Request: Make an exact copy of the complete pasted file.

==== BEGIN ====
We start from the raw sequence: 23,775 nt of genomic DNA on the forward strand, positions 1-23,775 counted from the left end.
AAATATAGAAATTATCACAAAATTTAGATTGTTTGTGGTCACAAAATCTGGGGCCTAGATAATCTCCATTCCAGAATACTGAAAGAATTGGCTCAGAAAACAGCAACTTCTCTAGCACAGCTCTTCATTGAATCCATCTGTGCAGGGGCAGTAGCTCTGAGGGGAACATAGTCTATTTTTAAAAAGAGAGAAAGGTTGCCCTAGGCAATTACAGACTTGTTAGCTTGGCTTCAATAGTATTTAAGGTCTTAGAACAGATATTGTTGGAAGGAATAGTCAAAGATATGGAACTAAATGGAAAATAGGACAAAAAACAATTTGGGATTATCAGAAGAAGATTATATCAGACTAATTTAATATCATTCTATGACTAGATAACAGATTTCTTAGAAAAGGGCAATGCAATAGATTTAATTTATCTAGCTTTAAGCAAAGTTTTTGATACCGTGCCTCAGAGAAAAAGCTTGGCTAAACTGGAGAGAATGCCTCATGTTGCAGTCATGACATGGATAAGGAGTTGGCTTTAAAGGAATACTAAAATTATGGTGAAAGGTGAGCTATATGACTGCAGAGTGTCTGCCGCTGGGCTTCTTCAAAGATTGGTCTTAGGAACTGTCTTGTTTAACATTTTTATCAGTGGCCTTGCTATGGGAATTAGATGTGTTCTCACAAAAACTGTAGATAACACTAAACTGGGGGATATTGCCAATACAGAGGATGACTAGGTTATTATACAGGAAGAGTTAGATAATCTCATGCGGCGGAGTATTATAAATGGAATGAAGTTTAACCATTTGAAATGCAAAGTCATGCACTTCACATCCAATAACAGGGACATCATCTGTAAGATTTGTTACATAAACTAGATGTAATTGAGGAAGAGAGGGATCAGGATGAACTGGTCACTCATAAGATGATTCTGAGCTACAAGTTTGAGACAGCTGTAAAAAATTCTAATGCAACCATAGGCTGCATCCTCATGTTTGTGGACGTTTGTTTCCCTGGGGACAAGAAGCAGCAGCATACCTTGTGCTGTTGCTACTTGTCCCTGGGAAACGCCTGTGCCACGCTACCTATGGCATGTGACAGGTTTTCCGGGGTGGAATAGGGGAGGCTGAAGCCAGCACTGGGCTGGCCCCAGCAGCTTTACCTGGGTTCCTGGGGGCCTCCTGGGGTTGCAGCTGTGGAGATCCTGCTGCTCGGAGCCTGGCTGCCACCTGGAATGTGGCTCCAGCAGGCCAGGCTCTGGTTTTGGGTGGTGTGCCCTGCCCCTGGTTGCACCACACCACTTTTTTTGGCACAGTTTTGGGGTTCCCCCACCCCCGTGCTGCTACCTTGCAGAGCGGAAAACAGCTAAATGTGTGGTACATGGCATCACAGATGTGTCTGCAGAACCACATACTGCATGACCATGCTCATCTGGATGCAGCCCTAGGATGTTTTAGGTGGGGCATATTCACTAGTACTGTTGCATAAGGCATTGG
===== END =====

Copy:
We start from the raw sequence: 23,775 nt of genomic DNA on the forward strand, positions 1-23,775 counted from the left end.
AAATATAGAAATTATCACAAAATTTAGATTGTTTGTGGTCACAAAATCTGGGGCCTAGATAATCTCCATTCCAGAATACTGAAAGAATTGGCTCAGAAAACAGCAACTTCTCTAGCACAGCTCTTCATTGAATCCATCTGTGCAGGGGCAGTAGCTCTGAGGGGAACATAGTCTATTTTTAAAAAGAGAGAAAGGTTGCCCTAGGCAATTACAGACTTGTTAGCTTGGCTTCAATAGTATTTAAGGTCTTAGAACAGATATTGTTGGAAGGAATAGTCAAAGATATGGAACTAAATGGAAAATAGGACAAAAAACAATTTGGGATTATCAGAAGAAGATTATATCAGACTAATTTAATATCATTCTATGACTAGATAACAGATTTCTTAGAAAAGGGCAATGCAATAGATTTAATTTATCTAGCTTTAAGCAAAGTTTTTGATACCGTGCCTCAGAGAAAAAGCTTGGCTAAACTGGAGAGAATGCCTCATGTTGCAGTCATGACATGGATAAGGAGTTGGCTTTAAAGGAATACTAAAATTATGGTGAAAGGTGAGCTATATGACTGCAGAGTGTCTGCCGCTGGGCTTCTTCAAAGATTGGTCTTAGGAACTGTCTTGTTTAACATTTTTATCAGTGGCCTTGCTATGGGAATTAGATGTGTTCTCACAAAAACTGTAGATAACACTAAACTGGGGGATATTGCCAATACAGAGGATGACTAGGTTATTATACAGGAAGAGTTAGATAATCTCATGCGGCGGAGTATTATAAATGGAATGAAGTTTAACCATTTGAAATGCAAAGTCATGCACTTCACATCCAATAACAGGGACATCATCTGTAAGATTTGTTACATAAACTAGATGTAATTGAGGAAGAGAGGGATCAGGATGAACTGGTCACTCATAAGATGATTCTGAGCTACAAGTTTGAGACAGCTGTAAAAAATTCTAATGCAACCATAGGCTGCATCCTCATGTTTGTGGACGTTTGTTTCCCTGGGGACAAGAAGCAGCAGCATACCTTGTGCTGTTGCTACTTGTCCCTGGGAAACGCCTGTGCCACGCTACCTATGGCATGTGACAGGTTTTCCGGGGTGGAATAGGGGAGGCTGAAGCCAGCACTGGGCTGGCCCCAGCAGCTTTACCTGGGTTCCTGGGGGCCTCCTGGGGTTGCAGCTGTGGAGATCCTGCTGCTCGGAGCCTGGCTGCCACCTGGAATGTGGCTCCAGCAGGCCAGGCTCTGGTTTTGGGTGGTGTGCCCTGCCCCTGGTTGCACCACACCACTTTTTTTGGCACAGTTTTGGGGTTCCCCCACCCCCGTGCTGCTACCTTGCAGAGCGGAAAACAGCTAAATGTGTGGTACATGGCATCACAGATGTGTCTGCAGAACCACATACTGCATGACCATGCTCATCTGGATGCAGCCCTAGGATGTTTTAGGTGGGGCATATTCACTAGTACTGTTGCATAAGGCATTGG